The abundance of colors surrounding the gallery in Robert Swain’s latest exhibit, “The Form of Color,” is a little overwhelming. Only after walking around the gallery for a few minutes – with eyes searching the walls of mingling colors – will viewers find color collisions that appeal to them.
And then it all makes sense. Lines begin to fade away until only meshing shades of color dance across the gallery. Individual squares of one solid color even appear to have their own changing color gradient within them. There are no objects or subject to focus on like in an average painting, just color.
Yes, Swain’s work is far from average. Lining the walls of the main gallery of the Santa Monica Museum of Art are five paintings — the smallest two being nine-by-nine foot squares, and the largest a rectangle sizing up to ten feet tall and 70 feet long. Each of these giant panels is divvied into a grid pattern consisting of twelve inch by twelve inch squares — each assigned a single hue different than the rest. With this network, Swain blends colors across the gallery, demanding viewers to come face to face with various color hues, saturations and combinations they have never experienced before.]
Since 1970, Robert Swain has been developing his own “language” of color – hand mixing paints to create a system that now consists of nearly 4,900 different shades. He uses this vast color network to create visceral responses within viewers. For example, if red triggers anger, and green initiates relaxation, how do people feel when they see each of the different shades between the two? Swain hopes that seeing these unfamiliar color combinations will elicit new emotional responses.
“Color is about sensation,” explains Swain. “[It's] a very fleeting kind of perception.”
Swain is able to create dissonance between colors. In the center of the piece below, Swain meshes colored stripes — from blue, through the spectrum until red. Across this wave of colors, a dark murky brown stripe crosses diagonally. As your eye extends out from the center, these colored stripes fade into bright, diagonal white lines that run parallel with the dark streak across the center, before saturating back into shades of green and red on either end.
As a bonus, the white streaks seen in some of his pieces follow the direction of natural lighting that pours in from the ceiling.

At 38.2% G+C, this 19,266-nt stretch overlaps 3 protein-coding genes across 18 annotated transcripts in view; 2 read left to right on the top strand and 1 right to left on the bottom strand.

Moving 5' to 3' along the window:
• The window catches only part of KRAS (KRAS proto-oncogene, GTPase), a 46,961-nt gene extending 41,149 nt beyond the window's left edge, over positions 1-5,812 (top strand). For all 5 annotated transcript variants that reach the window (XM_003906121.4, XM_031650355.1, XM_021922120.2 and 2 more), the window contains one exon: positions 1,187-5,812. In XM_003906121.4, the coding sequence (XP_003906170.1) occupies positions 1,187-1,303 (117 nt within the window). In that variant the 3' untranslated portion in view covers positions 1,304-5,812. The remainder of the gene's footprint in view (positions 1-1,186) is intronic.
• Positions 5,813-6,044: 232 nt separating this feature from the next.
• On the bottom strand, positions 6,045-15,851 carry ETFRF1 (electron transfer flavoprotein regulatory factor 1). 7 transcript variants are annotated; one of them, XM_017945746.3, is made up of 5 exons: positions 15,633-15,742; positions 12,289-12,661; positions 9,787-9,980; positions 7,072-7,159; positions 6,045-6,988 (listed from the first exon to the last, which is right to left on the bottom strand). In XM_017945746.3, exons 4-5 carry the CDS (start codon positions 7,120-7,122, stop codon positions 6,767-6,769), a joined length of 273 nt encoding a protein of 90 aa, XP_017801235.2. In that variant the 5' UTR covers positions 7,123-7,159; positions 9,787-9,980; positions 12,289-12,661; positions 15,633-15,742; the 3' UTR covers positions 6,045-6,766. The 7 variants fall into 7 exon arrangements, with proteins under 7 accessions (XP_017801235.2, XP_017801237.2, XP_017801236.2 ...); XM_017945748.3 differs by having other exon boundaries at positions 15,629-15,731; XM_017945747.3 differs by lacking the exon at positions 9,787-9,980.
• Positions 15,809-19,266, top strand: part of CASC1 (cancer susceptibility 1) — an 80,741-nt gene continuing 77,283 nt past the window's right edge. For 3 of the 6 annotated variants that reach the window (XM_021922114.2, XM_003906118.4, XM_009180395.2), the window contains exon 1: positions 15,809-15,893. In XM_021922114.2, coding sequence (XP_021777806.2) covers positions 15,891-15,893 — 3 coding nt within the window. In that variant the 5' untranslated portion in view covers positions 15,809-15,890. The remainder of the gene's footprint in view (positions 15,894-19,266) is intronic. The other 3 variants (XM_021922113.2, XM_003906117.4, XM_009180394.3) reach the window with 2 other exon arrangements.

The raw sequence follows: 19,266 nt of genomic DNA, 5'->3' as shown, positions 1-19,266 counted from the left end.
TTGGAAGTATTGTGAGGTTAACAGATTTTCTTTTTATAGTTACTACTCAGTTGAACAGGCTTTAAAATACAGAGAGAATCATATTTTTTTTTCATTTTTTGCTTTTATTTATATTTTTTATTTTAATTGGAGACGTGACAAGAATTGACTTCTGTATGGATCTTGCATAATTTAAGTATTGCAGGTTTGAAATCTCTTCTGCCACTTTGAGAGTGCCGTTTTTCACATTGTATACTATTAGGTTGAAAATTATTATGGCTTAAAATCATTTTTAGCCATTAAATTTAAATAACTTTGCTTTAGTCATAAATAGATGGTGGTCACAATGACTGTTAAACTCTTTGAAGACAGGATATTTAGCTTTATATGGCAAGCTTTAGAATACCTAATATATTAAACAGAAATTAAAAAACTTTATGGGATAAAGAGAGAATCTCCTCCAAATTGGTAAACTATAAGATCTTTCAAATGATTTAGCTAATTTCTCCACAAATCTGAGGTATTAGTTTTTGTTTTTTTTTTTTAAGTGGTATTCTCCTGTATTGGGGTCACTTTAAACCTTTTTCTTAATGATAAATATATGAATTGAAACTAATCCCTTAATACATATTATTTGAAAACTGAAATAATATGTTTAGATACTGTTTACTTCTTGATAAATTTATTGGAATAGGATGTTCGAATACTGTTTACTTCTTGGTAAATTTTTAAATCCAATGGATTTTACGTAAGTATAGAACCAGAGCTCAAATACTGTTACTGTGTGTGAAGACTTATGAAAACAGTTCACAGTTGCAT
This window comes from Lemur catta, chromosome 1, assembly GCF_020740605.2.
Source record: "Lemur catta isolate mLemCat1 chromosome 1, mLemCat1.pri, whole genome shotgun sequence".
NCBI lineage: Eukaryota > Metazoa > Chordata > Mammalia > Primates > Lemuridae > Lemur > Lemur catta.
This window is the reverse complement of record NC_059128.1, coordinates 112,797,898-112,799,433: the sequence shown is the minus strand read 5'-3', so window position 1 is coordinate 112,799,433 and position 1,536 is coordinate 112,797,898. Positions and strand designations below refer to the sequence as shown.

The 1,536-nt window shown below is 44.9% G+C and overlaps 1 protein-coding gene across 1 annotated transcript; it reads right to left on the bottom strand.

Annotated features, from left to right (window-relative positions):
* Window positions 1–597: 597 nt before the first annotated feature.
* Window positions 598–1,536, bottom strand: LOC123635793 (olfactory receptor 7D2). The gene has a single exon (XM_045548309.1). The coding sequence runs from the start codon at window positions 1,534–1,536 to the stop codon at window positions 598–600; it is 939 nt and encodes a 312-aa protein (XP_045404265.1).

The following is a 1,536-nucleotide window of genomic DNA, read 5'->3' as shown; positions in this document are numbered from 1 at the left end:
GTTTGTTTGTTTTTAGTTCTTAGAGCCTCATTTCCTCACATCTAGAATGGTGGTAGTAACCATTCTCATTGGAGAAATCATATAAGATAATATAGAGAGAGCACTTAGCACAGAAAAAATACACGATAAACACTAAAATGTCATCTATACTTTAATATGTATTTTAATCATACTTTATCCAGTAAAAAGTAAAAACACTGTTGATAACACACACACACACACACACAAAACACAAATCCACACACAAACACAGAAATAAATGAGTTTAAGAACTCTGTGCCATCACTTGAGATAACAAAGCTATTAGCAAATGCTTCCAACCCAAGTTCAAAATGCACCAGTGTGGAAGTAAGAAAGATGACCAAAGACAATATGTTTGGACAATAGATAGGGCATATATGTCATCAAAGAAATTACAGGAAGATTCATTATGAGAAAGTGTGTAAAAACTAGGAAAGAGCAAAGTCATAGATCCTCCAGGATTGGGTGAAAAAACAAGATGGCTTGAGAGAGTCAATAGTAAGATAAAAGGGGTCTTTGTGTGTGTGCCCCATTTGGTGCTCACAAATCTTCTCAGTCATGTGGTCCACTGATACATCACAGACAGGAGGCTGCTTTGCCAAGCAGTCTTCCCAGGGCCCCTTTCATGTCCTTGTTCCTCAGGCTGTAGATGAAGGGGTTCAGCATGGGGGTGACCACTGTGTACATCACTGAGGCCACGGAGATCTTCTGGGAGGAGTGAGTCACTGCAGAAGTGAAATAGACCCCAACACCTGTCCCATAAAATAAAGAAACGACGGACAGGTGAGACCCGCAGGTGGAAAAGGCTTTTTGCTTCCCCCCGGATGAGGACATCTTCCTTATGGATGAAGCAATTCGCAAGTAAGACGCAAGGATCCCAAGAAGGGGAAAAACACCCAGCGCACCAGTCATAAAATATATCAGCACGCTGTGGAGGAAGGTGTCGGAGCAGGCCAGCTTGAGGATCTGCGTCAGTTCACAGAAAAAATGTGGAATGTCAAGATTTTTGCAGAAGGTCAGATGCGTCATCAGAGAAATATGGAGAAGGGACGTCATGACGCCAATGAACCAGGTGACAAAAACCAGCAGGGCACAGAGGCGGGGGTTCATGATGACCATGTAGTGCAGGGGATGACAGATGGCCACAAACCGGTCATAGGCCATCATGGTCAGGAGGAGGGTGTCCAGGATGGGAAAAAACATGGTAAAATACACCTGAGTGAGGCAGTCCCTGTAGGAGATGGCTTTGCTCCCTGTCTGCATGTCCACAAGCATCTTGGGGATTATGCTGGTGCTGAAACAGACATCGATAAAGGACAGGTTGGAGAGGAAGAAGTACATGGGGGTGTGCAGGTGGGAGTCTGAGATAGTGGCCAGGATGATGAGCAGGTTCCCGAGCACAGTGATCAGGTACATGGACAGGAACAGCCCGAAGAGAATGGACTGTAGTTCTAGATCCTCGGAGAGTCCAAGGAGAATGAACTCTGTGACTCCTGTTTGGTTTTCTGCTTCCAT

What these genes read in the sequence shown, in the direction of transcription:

“The light quality was absolutely perfect,” says Swain of the gallery. It helped him to create his pieces specifically for the site.
Back in the 1960s, before devoting his art to the exploration of color, Swain was strongly influenced by the chromatic and compositional strategies from French post-impressionist painters Pierre Bonnard and Georges Seurat. The latter devised the painting technique known as divisionism, where colors are arranged in dots or patches so viewers’ eyes create the color in between — like how we see the color blue-green in between blue and green dabs of paint. This style of painting is a prominent feature of Swain’s work.
Later, he learned about the Ostwald and Munsell color systems — two systems that break down colors into three categories: hue (the distinguishable quality between colors), saturation (the amount of white in a color) and value (the relative lightness or darkness of a color). That's when he realized where his passion lay. If he created his own color system, he could analyze color firsthand — and learn more about how color affects people.
“The thing I try to emphasize is [that] color originates with electro-magnetic energy,” he explains. “When light enters your eye, it’s changed into a chemical. It changes your whole physiology.”
Profoundly stricken by this concept, Swain began working on what would become a life-long undertaking.
At one point during this time, “I went through about two years of craziness,” says Swain. Every day during these two years, Swain obsessed over color, spending day after day hand-mixing and cataloging new colors for his spectrum. It was the beginning of the practice that led him to create to the 4,896 color-tiles he has today.
“It’s kind of like scales of music, you assimilate it day after day,” he says.
The back of the exhibit features six color charts that Swain made during 1979. Each chart features the various shades and saturations of one color: yellow, red, purple, dark blue, light blue and green, or, as he’s titled them, Color Chart Hues 1, 6, 11, 16, 27, 21. Above, we see what color Swain means by “hue 11,” a.k.a. purple.
“My color system is based on numerical identification,” says Swain. “There were too many to be done by name.”
Swain is also fascinated by the correlation between color and music, an idea that stems from Isaac Newtown’s concept that the color wheel likens to musical notes.
In the gallery, classical and opera music plays, giving the exhibit an extra sense of emotional depth.
“With Santa Monica [Museum of Art]’s 75-foot wall, I could orchestrate Beethoven’s 5th Symphony, but instead it would be Bob Swain’s arrangement of color,” Swain jokes.
“The Form of Color,” on display until August 23, isn’t the end-all exhibit of Swain’s work. As he puts it, “I’m here today doing the same thing I was doing 50 years ago.”
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